That special prosecutor looked into it and decided there`s nothing here. Dropped the case. Cleared Ford of any wrongdoing and did it without much fanfare. He was praised by the Ford administration who he was investigating for conducting the investigation in the most discreet fashion possible. And then, President Ford went on to lose the election anyway.

But as the current administration begins to read the some new ground here, it turns out there is a lot of precedent, way more precedent than you`d expect for what`s happening right now and what is about to happen next. And Michael Beschloss is here with us on that next.



ERIC HOLDER, FORMER U.S. ATTORNEY GENERAL: Oh, I think that`s the right decision given his position in the campaign and the need for the American people to think that the investigation I think has to take place about possible connections between the Trump campaign and people in Russia, has to be has to be done impartially, has to be done fairly, has to be done thoroughly. I think his decision to recuse himself was appropriate.


MADDOW: Obama Attorney General Eric Holder today talking about the decision about the current attorney general that he will recuse himself from investigations involving ties between Russia and the Trump campaign of which Attorney General Sessions was a big part.

Joining us now is NBC News presidential historian Michael Beschloss.

Michael, it`s nice to have you with us tonight. Thanks for being here.


MADDOW: So, looking at this in the historical context, did the attorney general have any choice at this point but to recuse himself? I`m struck by the fact that even just in the very recent, very tiny history of this existing administration, we`ve got the national security adviser, Michael Flynn, being fired for denying and lying about his contacts with Russia, Attorney General Jeff Sessions just recusing?

BESCHLOSS: He should have done it a long time ago. It shouldn`t have taken the controversy today to take him do that because, you know, it`s just logic. How could he possibly be expected to lead an investigation into his boss who can fire him?

MADDOW: In terms of what happens next here, lots of presidents, more than you would think, have had special prosecutors brought on at some point or another because for whatever reason, the attorney general, the deputy attorney general, had to take themselves out of the mix, a special investigator, a special prosecutor is brought in.

Is it always an earth-shattering thing, is it always, you know, the end of a presidency or potential end of a presidency when something like that happens, or is it a fairly run of the mill procedure?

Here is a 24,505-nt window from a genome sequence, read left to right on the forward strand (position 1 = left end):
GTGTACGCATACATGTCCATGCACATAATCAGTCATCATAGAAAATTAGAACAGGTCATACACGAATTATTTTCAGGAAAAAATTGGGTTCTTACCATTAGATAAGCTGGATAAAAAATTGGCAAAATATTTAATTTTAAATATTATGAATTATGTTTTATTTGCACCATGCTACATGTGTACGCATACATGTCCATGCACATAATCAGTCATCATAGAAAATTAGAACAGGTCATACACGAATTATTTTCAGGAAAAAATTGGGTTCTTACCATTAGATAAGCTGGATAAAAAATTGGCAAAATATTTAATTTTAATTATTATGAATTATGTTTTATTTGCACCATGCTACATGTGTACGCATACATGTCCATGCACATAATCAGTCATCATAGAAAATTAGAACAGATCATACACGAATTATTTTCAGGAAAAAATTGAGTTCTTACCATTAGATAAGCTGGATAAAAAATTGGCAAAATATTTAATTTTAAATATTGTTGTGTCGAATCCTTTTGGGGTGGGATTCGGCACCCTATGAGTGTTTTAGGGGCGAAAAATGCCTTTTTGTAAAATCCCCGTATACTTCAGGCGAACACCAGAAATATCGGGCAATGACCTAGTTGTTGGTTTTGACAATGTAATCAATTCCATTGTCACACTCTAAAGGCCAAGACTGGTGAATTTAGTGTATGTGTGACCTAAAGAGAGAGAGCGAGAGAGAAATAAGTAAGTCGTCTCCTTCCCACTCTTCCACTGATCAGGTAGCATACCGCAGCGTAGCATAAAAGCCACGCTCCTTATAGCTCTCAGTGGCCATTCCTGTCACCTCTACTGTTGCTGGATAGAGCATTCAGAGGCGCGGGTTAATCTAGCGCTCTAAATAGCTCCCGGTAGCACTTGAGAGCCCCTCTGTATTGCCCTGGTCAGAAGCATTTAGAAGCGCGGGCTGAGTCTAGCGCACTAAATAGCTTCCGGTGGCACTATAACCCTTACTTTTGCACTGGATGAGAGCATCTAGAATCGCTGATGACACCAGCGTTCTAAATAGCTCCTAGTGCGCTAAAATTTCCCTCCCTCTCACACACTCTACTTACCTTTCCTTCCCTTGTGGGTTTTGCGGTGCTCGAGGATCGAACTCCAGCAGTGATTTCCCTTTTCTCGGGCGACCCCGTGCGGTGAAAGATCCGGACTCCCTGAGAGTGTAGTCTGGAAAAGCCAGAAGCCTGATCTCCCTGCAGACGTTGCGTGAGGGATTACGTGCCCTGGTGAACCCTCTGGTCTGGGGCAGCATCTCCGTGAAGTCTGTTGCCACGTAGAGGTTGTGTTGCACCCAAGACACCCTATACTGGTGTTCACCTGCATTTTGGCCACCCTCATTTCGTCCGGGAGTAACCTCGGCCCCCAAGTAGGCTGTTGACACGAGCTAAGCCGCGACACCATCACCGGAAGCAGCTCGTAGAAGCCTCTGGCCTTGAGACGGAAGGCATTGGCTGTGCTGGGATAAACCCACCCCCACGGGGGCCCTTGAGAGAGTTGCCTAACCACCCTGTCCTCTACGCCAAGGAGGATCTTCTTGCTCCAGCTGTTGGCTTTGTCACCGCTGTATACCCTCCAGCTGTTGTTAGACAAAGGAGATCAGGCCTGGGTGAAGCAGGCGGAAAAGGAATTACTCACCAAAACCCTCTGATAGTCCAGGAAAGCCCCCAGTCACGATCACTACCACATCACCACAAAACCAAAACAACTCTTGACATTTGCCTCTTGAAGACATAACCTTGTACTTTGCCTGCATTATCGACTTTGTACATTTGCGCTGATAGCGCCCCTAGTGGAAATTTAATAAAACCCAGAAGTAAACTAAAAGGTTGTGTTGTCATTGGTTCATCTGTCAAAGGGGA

BESCHLOSS: No, it was -- you know, usually or oftentimes, it`s been sort of like you mentioned with Gerald Ford, a special prosecutor was appointed, cleared him of the charge. Ford lost the election of `76 but pretty came close. One of the reasons was because he didn`t have to labor under that charge.

There was a law that was passed in 1978 that said that if there`s a serious charge of a federal offense against a president or someone who is a high official, the attorney general goes to a three-judge panel, they appoint a special prosecutor and, you know, essentially the person charged has the chance to clear his name. All the way from the time of Richard Nixon, all the way through Bill Clinton, there were special prosecutors appointed obviously that dealt with things like Iran Contra and the Monica Lewinsky episode under Bill Clinton, but also things that were smaller. The act generally worked but was allowed to expire in 1999. So, it hasn`t happened seriously since then.

MADDOW: And because that was allowed to expire, the process now of picking a special prosecutor, if that`s going to happen, obviously maybe the deputy attorney general will take this over. We only have an acting one right now. One has been nominated to be the new deputy attorney general.

But if they wanted to bring in a special prosecutor, they`d essentially just pick somebody?

BESCHLOSS: They would and that`s why the old process was so much better.


BESCHLOSS: The Trump administration, especially the last few days, has been very hands on in choosing deputies in these departments that are very loyal to them. There`s a very good chance that with Attorney General Sessions recusing himself goes to a deputy, how are we sure that that deputy is also going to be independent of the White House?

MADDOW: Michael Beschloss, NBC News presidential historian, raising very difficult questions tonight. Michael, thank you for being here.

BESCHLOSS: We will see. My pleasure.

MADDOW: All right. At the top of the show, we had some breaking news tonight, some exclusive news out of the Department of Homeland security. A leaked report that we received that maybe a stake in the heart of the Muslim ban. We`ve got reaction from one of the people smackdab in the center of that fight coming up.

Stay with us.